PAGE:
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Giants beat Rangers to win World Series

San Francisco Giants players celebrate after winning the team's first World Series title since 1954.
San Francisco Giants players celebrate after winning the team's first World Series title since 1954.
STORY HIGHLIGHTS
  • San Francisco Giants beat Texas Rangers 3-1 to win best-of-seven World Series 4-1
  • Calfornia-based Giants ended fans' 56-year wait for a championship pennant
  • It is the franchise's sixth in total but first since it moved from New York in 1958
  • Rangers were playing in the first World Series final of the team's 50-year history

(CNN) -- The San Francisco Giants won their first World Series title since 1954 on Monday, after the California-based team beat the Texas Rangers 3-1 away at the Arlington Ballpark to secure a 4-1 victory in Major League baseball's best-of-seven-game contest.

After narrowly missing out in the "Fall Classic" in 1962, 1989 and 2002, the result marked the Giants' sixth overall World Series win, but only their first since the franchise moved from New York to the west coast city in 1958.

The game was the end of an incredible season for the Giants -- who qualified for the final by beating the Atlanta Braves and defending National League Champions the Philadelphia Phillies -- after they clinched a play-off place on the last day of the six-month regular season.

But it was a disappointing night for the Rangers, who were appearing in the World Series final for the first time in the team's 50-year history.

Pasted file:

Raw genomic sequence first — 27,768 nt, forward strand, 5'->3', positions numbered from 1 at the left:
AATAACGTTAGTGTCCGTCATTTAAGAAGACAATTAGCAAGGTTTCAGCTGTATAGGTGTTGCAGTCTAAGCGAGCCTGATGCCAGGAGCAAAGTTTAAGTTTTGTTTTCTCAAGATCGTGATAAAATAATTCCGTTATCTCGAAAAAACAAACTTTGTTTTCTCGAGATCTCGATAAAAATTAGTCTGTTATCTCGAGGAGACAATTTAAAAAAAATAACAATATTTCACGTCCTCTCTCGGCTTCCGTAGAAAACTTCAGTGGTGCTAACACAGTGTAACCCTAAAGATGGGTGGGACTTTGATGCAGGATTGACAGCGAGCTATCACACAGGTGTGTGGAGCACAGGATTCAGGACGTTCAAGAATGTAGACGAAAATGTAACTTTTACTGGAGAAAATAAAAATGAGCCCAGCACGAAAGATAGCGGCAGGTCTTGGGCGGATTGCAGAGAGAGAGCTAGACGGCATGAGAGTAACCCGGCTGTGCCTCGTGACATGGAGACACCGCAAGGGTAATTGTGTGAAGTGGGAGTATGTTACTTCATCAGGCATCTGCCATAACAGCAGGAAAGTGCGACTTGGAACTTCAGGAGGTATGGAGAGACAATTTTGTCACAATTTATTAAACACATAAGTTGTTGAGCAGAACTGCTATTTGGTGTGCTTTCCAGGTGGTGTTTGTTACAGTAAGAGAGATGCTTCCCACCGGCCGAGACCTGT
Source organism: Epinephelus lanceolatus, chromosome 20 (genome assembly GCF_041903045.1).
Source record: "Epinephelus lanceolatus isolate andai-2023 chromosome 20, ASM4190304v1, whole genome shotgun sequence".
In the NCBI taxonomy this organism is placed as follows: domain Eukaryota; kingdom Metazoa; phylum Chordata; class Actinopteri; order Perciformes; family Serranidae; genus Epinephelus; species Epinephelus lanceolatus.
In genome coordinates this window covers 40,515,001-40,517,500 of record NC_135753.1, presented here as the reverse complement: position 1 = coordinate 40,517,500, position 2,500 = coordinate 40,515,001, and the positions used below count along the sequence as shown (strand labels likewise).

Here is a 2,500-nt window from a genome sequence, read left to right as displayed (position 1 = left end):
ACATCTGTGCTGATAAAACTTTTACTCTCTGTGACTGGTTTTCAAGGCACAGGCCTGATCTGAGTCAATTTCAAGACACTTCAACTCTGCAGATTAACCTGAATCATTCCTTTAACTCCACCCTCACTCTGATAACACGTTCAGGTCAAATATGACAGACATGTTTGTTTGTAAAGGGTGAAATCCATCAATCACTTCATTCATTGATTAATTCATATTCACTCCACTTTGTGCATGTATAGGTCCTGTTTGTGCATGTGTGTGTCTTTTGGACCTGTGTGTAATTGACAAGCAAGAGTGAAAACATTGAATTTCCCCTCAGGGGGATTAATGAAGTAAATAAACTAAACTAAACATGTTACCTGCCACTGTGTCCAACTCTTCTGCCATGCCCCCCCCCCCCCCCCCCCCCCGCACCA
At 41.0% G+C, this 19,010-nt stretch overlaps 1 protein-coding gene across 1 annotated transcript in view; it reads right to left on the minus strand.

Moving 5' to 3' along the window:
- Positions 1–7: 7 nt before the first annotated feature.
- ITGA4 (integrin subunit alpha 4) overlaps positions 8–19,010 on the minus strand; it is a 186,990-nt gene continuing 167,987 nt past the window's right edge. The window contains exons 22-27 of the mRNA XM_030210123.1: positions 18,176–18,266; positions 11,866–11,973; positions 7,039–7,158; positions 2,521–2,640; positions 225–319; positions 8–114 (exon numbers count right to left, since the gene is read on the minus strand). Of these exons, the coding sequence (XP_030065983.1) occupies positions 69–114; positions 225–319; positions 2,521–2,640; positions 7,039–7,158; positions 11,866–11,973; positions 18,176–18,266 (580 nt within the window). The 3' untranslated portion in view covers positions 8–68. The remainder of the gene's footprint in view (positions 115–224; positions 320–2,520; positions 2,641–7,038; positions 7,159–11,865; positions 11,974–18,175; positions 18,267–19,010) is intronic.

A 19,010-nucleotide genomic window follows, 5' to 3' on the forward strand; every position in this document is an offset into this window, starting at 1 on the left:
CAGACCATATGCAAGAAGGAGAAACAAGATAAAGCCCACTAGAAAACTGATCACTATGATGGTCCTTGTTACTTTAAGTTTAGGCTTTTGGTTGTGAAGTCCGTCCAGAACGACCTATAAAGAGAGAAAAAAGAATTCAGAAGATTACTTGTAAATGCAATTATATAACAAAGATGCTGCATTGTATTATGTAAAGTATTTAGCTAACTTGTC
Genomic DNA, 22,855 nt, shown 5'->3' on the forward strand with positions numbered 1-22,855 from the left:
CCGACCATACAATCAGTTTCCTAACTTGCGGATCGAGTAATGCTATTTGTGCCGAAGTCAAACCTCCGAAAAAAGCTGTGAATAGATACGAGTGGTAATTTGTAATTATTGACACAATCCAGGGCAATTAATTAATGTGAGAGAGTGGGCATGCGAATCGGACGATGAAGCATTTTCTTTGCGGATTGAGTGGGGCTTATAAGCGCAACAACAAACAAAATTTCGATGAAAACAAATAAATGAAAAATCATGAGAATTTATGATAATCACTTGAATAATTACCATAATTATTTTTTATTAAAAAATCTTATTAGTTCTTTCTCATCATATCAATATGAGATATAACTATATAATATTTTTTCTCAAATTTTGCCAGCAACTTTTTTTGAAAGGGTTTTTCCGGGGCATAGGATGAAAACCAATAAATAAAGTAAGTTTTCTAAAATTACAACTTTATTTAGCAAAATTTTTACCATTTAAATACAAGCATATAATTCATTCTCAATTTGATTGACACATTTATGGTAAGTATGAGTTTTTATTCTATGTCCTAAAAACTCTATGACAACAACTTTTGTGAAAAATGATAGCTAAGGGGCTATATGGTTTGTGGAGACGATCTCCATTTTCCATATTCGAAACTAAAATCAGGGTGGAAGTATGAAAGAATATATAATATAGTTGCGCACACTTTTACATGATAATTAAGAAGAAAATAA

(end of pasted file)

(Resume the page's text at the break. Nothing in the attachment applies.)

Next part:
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Veteran shortstop Edgar Renteria -- who produced the winning hit in the final game of the 1997 series for the Florida Marlins -- sealed the win for the Giants with a three-run homer in the seventh innings, and the 35-year-old Colombian was subsequently named the series' Most Valuable Player.

"I didn't forget that we were playing a great offensive team like Texas," Renteria told the Giants' official website. "That's why I told my teammates, 'Keep playing,' because we know they can tie the game right away."

But the Texas-based team were unable to catch the eventual winners, and American starting pitcher Tim Linecum was also invaluable for the Giants, striking out 10 and scattering three hits over eight innings, allowing just one home run to Rangers player Nelson Cruz -- his side's only score.

"I felt pretty collected," Linecum said. "From the first inning on, my adrenaline kind of just dissipated and I was able to calm down. I was very poised out there."

The Rangers had hoped for more on their World Series debut, but the team who had not won a play-off game until three weeks ago admitted they were beaten by better players.

"Not much worked for us this series. We won one game," Ian Kinsler of the Rangers told his side's official website. "They pitched better than us. They did everything better than us."